I’ve been eating farmhouse and artisan cheese from Quebec for years, and yet I had a profound discovery at the Fromagerie Atwater counter last week in Montreal. I was at the market to tape an interview, with the CBC Radio program C’est la vie, about the chapter in my book that tells the history and story of cheese in the province. The charming host, Bernard St. Laurent, interviewed both me and Gilles Jourdenais, owner of the fromagerie. I thoroughly enjoyed the interview, particularly hearing what Gilles had to say, but my cheese discovery began after the microphone was put away.
Gilles took his place behind the cheese counter and started to introduce the group of us to different cheeses. It’s one thing to go the cheese counter and point to blocks of curd that look good and it is quite another to have an expert share with you his favourite cheeses. What an experience! I discovered Bleu D’Elizabeth, creamy but with an edge, that equals my favourite Quebec blue, Bleu Benedictin, made by monks in the Eastern Townships. Creamy Grey Owl with its thick black exterior.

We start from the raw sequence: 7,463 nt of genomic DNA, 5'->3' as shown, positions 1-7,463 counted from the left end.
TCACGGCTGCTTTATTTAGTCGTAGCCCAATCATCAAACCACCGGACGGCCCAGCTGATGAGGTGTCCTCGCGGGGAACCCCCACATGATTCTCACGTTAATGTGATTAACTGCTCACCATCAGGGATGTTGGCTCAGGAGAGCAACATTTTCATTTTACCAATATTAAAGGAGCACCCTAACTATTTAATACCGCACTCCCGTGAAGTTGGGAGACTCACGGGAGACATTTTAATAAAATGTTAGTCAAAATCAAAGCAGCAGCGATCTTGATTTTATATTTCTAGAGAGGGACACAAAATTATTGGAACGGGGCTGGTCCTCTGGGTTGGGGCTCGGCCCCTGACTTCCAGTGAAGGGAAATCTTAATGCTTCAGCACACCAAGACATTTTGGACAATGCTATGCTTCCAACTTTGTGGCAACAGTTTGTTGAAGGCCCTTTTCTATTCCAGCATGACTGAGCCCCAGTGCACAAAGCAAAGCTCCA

The pink-hued soft cheese 14 Arpents that recalled for me the women who used to make a quick farm cheese, a “faisselle,” hundreds of years ago in the province (for more, see chapter seven of Locavore). The scrumptious Louis D’Or–I could eat this cheese every single day, at every single meal. And the most heavenly of all, 1608, made from the milk of the breed of cattle that Samuel de Champlain raised when he first arrived–the Canadienne. I could taste the flowers in that cheese that the cows themselves had munched in the first step in cheesemaking.